Modulation of plant Acetyl CoA Synthetase activity by acetylation
Acetyl-CoA synthetase (ACS) is one of several enzymes that generate the key metabolic intermediate, acetyl-CoA. In microbial cells ACS generates the precursor for fatty acid and polyketide biosynthesis, and is regulated by the post-translational acetylation of a key lysine residue that inhibits catalytic activity. In contrast, ACS in plant cells is part of a two-enzyme system that maintains acetate homeostasis. Despite these different metabolic roles, this study demonstrates that the plant ACS can also be regulated by the acetylation of a specific lysine residue. The lysine residue that is targeted for this post translational modification reaction is positioned in a homologous region of the microbial and plant ACS sequences, occurring in the middle of a conserved motif. The inhibitory effect of the acetylation of residue Lys-622 of the Arabidopsis ACS was demonstrated by site-directed mutagenesis of this residue, including its genetic substitution with the non-canonical N-ε-acetyl-lysine residue. These modifications lowered the catalytic efficiency of the enzyme by a factor of more than 500-fold, and Michaelis-Menten kinetic analysis of the mutant enzyme indicates that this acetylation affects the first half-reaction of the ACS catalyzed reaction, namely the formation of the acetyl adenylate enzyme intermediate.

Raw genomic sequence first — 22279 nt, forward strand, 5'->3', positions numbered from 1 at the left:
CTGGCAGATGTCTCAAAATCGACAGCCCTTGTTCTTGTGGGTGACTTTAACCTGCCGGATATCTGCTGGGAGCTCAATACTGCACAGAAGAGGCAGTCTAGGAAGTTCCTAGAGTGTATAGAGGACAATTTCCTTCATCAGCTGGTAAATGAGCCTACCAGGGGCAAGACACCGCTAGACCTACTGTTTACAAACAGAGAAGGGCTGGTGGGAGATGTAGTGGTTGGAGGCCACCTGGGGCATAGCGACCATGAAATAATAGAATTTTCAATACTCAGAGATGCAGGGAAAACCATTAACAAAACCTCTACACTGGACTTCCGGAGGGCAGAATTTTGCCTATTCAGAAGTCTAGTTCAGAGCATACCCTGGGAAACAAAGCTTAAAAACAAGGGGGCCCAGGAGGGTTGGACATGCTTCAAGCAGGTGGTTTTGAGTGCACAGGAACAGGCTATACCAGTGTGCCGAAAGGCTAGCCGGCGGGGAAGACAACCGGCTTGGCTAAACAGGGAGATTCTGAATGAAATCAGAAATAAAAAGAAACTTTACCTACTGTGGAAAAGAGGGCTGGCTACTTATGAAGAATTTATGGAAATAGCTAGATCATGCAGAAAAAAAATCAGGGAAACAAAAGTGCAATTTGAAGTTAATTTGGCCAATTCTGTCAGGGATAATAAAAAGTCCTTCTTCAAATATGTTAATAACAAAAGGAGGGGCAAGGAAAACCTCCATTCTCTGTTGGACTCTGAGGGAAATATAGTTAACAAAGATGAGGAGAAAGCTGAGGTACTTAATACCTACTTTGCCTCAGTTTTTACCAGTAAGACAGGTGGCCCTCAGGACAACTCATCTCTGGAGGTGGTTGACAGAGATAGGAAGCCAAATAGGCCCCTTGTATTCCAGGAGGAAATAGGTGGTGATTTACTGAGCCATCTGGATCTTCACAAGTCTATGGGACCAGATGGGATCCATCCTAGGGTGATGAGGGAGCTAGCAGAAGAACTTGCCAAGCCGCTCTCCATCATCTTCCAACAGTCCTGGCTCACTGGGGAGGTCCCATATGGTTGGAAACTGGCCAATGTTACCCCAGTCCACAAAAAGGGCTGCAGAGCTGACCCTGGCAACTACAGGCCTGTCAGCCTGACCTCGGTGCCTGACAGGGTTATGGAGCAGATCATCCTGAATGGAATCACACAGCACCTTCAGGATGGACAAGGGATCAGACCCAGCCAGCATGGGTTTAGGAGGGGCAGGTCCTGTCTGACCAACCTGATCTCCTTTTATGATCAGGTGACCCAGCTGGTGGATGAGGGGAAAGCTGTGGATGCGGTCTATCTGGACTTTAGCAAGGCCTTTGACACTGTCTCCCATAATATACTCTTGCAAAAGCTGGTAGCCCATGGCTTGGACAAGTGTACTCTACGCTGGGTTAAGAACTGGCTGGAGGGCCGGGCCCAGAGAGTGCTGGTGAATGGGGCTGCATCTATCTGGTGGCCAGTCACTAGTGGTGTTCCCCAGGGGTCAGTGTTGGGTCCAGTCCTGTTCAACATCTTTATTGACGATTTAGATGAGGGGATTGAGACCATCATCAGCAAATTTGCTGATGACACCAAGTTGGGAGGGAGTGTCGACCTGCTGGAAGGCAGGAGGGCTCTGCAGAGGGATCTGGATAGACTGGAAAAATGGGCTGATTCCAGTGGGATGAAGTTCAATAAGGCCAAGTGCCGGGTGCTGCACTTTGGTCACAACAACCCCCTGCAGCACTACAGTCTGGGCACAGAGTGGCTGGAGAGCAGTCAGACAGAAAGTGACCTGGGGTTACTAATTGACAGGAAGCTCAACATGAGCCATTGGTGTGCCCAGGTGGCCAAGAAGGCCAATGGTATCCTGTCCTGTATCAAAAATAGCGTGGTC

Circular dichroism, Secondary structure, Biochemistry